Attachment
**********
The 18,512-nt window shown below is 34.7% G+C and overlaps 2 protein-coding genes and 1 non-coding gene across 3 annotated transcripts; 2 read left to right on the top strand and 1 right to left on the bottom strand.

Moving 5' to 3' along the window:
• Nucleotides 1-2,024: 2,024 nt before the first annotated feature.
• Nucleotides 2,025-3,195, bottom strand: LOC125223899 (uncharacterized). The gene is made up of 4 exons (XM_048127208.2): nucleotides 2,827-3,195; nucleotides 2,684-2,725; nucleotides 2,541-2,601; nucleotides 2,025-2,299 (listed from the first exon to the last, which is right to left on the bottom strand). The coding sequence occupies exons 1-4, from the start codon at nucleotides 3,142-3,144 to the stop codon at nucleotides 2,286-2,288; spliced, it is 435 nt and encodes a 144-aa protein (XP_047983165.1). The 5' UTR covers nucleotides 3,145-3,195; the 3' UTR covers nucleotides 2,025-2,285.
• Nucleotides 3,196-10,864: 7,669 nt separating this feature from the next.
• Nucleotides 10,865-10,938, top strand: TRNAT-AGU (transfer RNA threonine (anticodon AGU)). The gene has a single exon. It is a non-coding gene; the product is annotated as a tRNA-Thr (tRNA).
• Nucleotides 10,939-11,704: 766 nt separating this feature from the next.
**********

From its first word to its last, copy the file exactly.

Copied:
The 18,512-nt window shown below is 34.7% G+C and overlaps 2 protein-coding genes and 1 non-coding gene across 3 annotated transcripts; 2 read left to right on the top strand and 1 right to left on the bottom strand.

Moving 5' to 3' along the window:
• Nucleotides 1-2,024: 2,024 nt before the first annotated feature.
• Nucleotides 2,025-3,195, bottom strand: LOC125223899 (uncharacterized). The gene is made up of 4 exons (XM_048127208.2): nucleotides 2,827-3,195; nucleotides 2,684-2,725; nucleotides 2,541-2,601; nucleotides 2,025-2,299 (listed from the first exon to the last, which is right to left on the bottom strand). The coding sequence occupies exons 1-4, from the start codon at nucleotides 3,142-3,144 to the stop codon at nucleotides 2,286-2,288; spliced, it is 435 nt and encodes a 144-aa protein (XP_047983165.1). The 5' UTR covers nucleotides 3,145-3,195; the 3' UTR covers nucleotides 2,025-2,285.
• Nucleotides 3,196-10,864: 7,669 nt separating this feature from the next.
• Nucleotides 10,865-10,938, top strand: TRNAT-AGU (transfer RNA threonine (anticodon AGU)). The gene has a single exon. It is a non-coding gene; the product is annotated as a tRNA-Thr (tRNA).
• Nucleotides 10,939-11,704: 766 nt separating this feature from the next.